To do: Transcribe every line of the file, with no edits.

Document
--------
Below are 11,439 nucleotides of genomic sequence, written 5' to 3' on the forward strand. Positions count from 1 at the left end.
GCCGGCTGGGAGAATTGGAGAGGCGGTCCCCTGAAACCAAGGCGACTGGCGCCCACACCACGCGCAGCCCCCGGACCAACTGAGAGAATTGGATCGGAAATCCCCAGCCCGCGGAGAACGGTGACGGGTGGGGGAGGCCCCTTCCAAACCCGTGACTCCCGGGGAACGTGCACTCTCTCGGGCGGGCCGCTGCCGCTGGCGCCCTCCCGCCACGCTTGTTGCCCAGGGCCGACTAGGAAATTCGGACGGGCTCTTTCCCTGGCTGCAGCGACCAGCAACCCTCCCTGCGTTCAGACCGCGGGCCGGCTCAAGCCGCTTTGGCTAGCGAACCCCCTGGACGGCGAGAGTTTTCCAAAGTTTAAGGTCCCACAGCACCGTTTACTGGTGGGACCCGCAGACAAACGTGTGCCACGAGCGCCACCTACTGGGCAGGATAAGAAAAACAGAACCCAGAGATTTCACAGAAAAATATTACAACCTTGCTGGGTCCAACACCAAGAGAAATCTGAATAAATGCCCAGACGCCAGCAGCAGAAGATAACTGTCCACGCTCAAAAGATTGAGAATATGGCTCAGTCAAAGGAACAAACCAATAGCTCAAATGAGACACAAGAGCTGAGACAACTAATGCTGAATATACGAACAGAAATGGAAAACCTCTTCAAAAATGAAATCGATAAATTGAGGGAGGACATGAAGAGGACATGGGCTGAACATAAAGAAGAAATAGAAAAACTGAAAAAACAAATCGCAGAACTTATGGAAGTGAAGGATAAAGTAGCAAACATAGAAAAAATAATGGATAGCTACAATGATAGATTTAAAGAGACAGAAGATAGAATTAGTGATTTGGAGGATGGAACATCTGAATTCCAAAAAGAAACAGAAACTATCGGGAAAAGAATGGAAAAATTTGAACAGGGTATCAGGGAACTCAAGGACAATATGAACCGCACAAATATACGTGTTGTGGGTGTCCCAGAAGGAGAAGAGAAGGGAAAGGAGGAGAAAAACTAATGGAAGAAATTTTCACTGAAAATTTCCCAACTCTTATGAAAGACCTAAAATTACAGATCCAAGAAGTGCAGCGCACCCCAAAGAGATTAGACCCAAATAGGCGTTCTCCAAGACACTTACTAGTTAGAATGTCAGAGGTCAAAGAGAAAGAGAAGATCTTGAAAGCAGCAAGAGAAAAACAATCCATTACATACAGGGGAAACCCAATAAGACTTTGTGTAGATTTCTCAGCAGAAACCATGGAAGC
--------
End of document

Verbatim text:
Below are 11,439 nucleotides of genomic sequence, written 5' to 3' on the forward strand. Positions count from 1 at the left end.
GCCGGCTGGGAGAATTGGAGAGGCGGTCCCCTGAAACCAAGGCGACTGGCGCCCACACCACGCGCAGCCCCCGGACCAACTGAGAGAATTGGATCGGAAATCCCCAGCCCGCGGAGAACGGTGACGGGTGGGGGAGGCCCCTTCCAAACCCGTGACTCCCGGGGAACGTGCACTCTCTCGGGCGGGCCGCTGCCGCTGGCGCCCTCCCGCCACGCTTGTTGCCCAGGGCCGACTAGGAAATTCGGACGGGCTCTTTCCCTGGCTGCAGCGACCAGCAACCCTCCCTGCGTTCAGACCGCGGGCCGGCTCAAGCCGCTTTGGCTAGCGAACCCCCTGGACGGCGAGAGTTTTCCAAAGTTTAAGGTCCCACAGCACCGTTTACTGGTGGGACCCGCAGACAAACGTGTGCCACGAGCGCCACCTACTGGGCAGGATAAGAAAAACAGAACCCAGAGATTTCACAGAAAAATATTACAACCTTGCTGGGTCCAACACCAAGAGAAATCTGAATAAATGCCCAGACGCCAGCAGCAGAAGATAACTGTCCACGCTCAAAAGATTGAGAATATGGCTCAGTCAAAGGAACAAACCAATAGCTCAAATGAGACACAAGAGCTGAGACAACTAATGCTGAATATACGAACAGAAATGGAAAACCTCTTCAAAAATGAAATCGATAAATTGAGGGAGGACATGAAGAGGACATGGGCTGAACATAAAGAAGAAATAGAAAAACTGAAAAAACAAATCGCAGAACTTATGGAAGTGAAGGATAAAGTAGCAAACATAGAAAAAATAATGGATAGCTACAATGATAGATTTAAAGAGACAGAAGATAGAATTAGTGATTTGGAGGATGGAACATCTGAATTCCAAAAAGAAACAGAAACTATCGGGAAAAGAATGGAAAAATTTGAACAGGGTATCAGGGAACTCAAGGACAATATGAACCGCACAAATATACGTGTTGTGGGTGTCCCAGAAGGAGAAGAGAAGGGAAAGGAGGAGAAAAACTAATGGAAGAAATTTTCACTGAAAATTTCCCAACTCTTATGAAAGACCTAAAATTACAGATCCAAGAAGTGCAGCGCACCCCAAAGAGATTAGACCCAAATAGGCGTTCTCCAAGACACTTACTAGTTAGAATGTCAGAGGTCAAAGAGAAAGAGAAGATCTTGAAAGCAGCAAGAGAAAAACAATCCATTACATACAGGGGAAACCCAATAAGACTTTGTGTAGATTTCTCAGCAGAAACCATGGAAGC